//The WS-Security element contains mustUnderstand="true". When WCF can't process the unrecoginzed elements it throw an exception. 
        // The code below searches for a WS-Security header. If one is found it copies the message body and all headers but the WS-Security header.
        // A new WS-Security header is then created with mustUnderstand=false and added into the new message. The proxy clients
        // will still receive the WS-Security header, just won't throw exceptions because of Nonce and Created elements in the header.
        if (reply.Headers.Count > 0)
        {
            //Have a WS-Security header?
            int secHeaderIndex = reply.Headers.FindHeader("Security", "http://docs.oasis-open.org/wss/2004/01/oasis-200401-wss-wssecurity-secext-1.0.xsd");
            if (secHeaderIndex < 0) { return; }

            //Our replacement message
            System.ServiceModel.Channels.Message cleanedMessage = null;
            //Copy the body
            cleanedMessage = Message.CreateMessage(reply.Version, "", reply.GetReaderAtBodyContents());
            //Create a new WS-Security header with mustUnmderstand=false
            MessageHeader newSecHeader = MessageHeader.CreateHeader("Security", "http://docs.oasis-open.org/wss/2004/01/oasis-200401-wss-wssecurity-secext-1.0.xsd", reply.Headers[0], false);
            for (int x=0; x<reply.Headers.Count; x++)
            {
                if (x == secHeaderIndex)
                {//Don't copy the old WS-Security header
                    continue;
                }
                //Not a WS-Security header, copy to the new message.
                cleanedMessage.Headers.CopyHeaderFrom(reply, x);
            }
            cleanedMessage.Headers.Add(newSecHeader);
            reply = cleanedMessage;
        }
    }

"mustUnderstand"-attribute in WCF client - MSDN, Hi All, I get an error message when invoking a WCF operation using a . -client- how-to-process-or-ignore-a-mustunderstand-header-element. The SoapUI has the Must-Understand set to None, therefore I would not expect the service to implement the Must-understand header element . What is interesting is that when I host the same service locally the client is able to invoke it with no issues.

WCF requests - added header element *To* - MSDN, using the following configuration, I'm trying to build a WCF-client for a address header and/or to set the "mustUnderstand" attribute for those headers? appear to be best handled by taking over some aspect of the process in code. I guess it's because of the <a:Action>-element (which is added by the´┐Ż true if the XML Web service must properly interpret and process the SoapHeader; otherwise, false. The default is false. Examples. The following XML Web service client defines a custom SOAP header of type MyHeader, sets the MustUnderstand property to true, and invokes the MyWebMethod XML Web service method.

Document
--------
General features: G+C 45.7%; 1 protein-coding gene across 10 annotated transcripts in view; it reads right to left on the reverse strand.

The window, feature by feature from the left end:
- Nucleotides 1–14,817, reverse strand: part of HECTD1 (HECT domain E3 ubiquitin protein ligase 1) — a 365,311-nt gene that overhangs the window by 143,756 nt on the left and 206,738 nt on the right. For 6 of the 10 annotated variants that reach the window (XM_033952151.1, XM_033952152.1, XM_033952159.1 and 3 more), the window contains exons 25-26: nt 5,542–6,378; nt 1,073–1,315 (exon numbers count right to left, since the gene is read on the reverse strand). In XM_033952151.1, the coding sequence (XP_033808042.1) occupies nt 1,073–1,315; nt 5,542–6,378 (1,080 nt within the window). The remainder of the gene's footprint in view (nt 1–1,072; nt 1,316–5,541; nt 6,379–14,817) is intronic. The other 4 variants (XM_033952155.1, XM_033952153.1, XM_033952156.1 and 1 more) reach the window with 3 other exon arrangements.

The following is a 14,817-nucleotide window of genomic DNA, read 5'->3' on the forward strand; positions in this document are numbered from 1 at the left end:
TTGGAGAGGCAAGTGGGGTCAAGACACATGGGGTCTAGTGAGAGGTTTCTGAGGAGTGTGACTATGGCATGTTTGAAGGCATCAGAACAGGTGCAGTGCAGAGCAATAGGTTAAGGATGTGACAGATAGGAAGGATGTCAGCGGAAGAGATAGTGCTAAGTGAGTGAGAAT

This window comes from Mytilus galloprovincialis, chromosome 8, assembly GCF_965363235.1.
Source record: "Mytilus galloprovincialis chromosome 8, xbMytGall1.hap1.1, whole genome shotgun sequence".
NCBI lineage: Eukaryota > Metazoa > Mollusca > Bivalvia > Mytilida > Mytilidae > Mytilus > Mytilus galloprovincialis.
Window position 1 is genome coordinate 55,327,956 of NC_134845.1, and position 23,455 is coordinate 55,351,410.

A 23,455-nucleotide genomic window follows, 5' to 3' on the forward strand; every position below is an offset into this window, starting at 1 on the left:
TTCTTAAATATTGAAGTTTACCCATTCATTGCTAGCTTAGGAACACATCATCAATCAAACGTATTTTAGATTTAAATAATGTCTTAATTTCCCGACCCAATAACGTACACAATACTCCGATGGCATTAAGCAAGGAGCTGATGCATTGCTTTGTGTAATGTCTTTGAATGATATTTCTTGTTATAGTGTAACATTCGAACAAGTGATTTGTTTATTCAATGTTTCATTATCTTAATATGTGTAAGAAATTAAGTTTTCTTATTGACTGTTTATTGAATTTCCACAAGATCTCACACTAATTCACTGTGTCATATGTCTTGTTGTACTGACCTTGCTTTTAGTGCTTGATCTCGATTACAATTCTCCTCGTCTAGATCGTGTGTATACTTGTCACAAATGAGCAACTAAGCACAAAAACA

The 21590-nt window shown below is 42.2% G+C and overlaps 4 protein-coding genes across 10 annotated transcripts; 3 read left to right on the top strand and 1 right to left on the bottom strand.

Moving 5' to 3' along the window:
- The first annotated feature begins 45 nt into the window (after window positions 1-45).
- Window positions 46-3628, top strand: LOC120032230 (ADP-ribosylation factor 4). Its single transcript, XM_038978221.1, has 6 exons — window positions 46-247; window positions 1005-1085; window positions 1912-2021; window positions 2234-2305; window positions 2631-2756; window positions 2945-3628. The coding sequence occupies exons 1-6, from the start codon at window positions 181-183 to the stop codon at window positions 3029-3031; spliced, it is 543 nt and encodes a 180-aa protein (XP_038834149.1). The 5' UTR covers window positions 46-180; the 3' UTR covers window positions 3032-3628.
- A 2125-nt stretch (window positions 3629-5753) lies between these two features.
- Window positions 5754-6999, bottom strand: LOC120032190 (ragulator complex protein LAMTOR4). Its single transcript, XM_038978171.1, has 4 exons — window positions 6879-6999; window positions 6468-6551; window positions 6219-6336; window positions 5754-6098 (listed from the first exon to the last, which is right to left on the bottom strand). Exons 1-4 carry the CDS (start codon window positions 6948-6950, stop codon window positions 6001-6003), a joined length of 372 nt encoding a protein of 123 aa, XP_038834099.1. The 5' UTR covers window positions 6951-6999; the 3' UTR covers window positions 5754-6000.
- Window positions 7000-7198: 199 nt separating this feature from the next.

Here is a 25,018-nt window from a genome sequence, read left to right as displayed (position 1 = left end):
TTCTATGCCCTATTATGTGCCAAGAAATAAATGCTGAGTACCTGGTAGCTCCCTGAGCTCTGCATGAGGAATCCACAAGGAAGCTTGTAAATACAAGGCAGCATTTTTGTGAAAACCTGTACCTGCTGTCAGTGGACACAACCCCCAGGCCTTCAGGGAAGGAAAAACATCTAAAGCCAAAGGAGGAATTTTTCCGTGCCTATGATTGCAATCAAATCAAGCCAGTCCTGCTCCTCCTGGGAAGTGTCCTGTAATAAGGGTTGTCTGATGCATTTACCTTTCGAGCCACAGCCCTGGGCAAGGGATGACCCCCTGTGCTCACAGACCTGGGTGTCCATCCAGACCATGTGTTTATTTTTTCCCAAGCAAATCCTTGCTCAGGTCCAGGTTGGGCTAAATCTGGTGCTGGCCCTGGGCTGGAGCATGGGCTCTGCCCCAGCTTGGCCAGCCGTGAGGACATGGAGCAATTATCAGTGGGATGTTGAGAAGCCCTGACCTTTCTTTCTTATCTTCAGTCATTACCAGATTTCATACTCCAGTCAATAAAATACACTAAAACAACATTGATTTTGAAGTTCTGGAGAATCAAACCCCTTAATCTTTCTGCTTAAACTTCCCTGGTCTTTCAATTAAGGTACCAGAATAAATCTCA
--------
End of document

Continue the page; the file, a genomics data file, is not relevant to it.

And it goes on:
WCF Client - How to process or ignore a MustUnders, In order for wcf client to send SOAP.12 message without the soap protocol allows a server to ignore a header if must understand=0), you might just and the client can specify which nodes need to process your message. In WCF, custom channels never generate mustUnderstand faults. Instead, the WCF Dispatcher, which is located at the top of the WCF communication stack, checks to see that all headers that were marked as MustUnderstand=true were understood by the underlying stack. If any were not understood, a mustUnderstand fault is generated at that point.

Suppressing mustUnderstand validation on unknown SoapHeaders , The WCF client fails, however, because it is not processing the that accepts custom header elements that are marked Must Understand? SOAP Headers with Published WCF Services. 06/08/2017; 2 minutes to read; In this article. The WCF receive adapters can copy all the SOAP header values in the inbound messages to the InboundHeaders property, or they can write or promote specified values to the BizTalk message context.

Comments
  • Thanks, but the service supports only basicHttpBinding.
  • Thanks Adam! looks like interesting info. I've moved on to a different consulting engagement now though, so can no longer try things out against that system. Fyi, previously client ultimately solved the issue via a different architectural approach.